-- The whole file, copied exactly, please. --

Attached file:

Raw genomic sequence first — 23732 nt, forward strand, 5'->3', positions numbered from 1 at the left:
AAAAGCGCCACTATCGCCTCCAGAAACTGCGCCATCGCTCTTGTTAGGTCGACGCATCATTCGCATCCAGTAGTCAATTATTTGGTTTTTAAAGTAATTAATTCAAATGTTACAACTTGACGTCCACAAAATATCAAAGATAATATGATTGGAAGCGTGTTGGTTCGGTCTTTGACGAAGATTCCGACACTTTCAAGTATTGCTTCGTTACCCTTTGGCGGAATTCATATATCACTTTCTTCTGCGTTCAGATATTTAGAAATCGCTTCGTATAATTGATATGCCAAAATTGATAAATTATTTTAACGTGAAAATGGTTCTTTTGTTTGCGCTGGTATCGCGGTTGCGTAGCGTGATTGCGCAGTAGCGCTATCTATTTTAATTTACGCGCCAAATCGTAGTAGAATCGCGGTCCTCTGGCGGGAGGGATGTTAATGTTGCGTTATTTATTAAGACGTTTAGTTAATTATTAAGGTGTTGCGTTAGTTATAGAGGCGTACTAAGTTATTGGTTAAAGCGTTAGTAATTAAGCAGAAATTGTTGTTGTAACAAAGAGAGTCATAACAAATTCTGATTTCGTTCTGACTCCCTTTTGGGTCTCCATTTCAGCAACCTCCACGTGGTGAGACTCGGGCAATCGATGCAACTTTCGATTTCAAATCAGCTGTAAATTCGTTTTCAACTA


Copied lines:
Raw genomic sequence first — 23732 nt, forward strand, 5'->3', positions numbered from 1 at the left:
AAAAGCGCCACTATCGCCTCCAGAAACTGCGCCATCGCTCTTGTTAGGTCGACGCATCATTCGCATCCAGTAGTCAATTATTTGGTTTTTAAAGTAATTAATTCAAATGTTACAACTTGACGTCCACAAAATATCAAAGATAATATGATTGGAAGCGTGTTGGTTCGGTCTTTGACGAAGATTCCGACACTTTCAAGTATTGCTTCGTTACCCTTTGGCGGAATTCATATATCACTTTCTTCTGCGTTCAGATATTTAGAAATCGCTTCGTATAATTGATATGCCAAAATTGATAAATTATTTTAACGTGAAAATGGTTCTTTTGTTTGCGCTGGTATCGCGGTTGCGTAGCGTGATTGCGCAGTAGCGCTATCTATTTTAATTTACGCGCCAAATCGTAGTAGAATCGCGGTCCTCTGGCGGGAGGGATGTTAATGTTGCGTTATTTATTAAGACGTTTAGTTAATTATTAAGGTGTTGCGTTAGTTATAGAGGCGTACTAAGTTATTGGTTAAAGCGTTAGTAATTAAGCAGAAATTGTTGTTGTAACAAAGAGAGTCATAACAAATTCTGATTTCGTTCTGACTCCCTTTTGGGTCTCCATTTCAGCAACCTCCACGTGGTGAGACTCGGGCAATCGATGCAACTTTCGATTTCAAATCAGCTGTAAATTCGTTTTCAACTA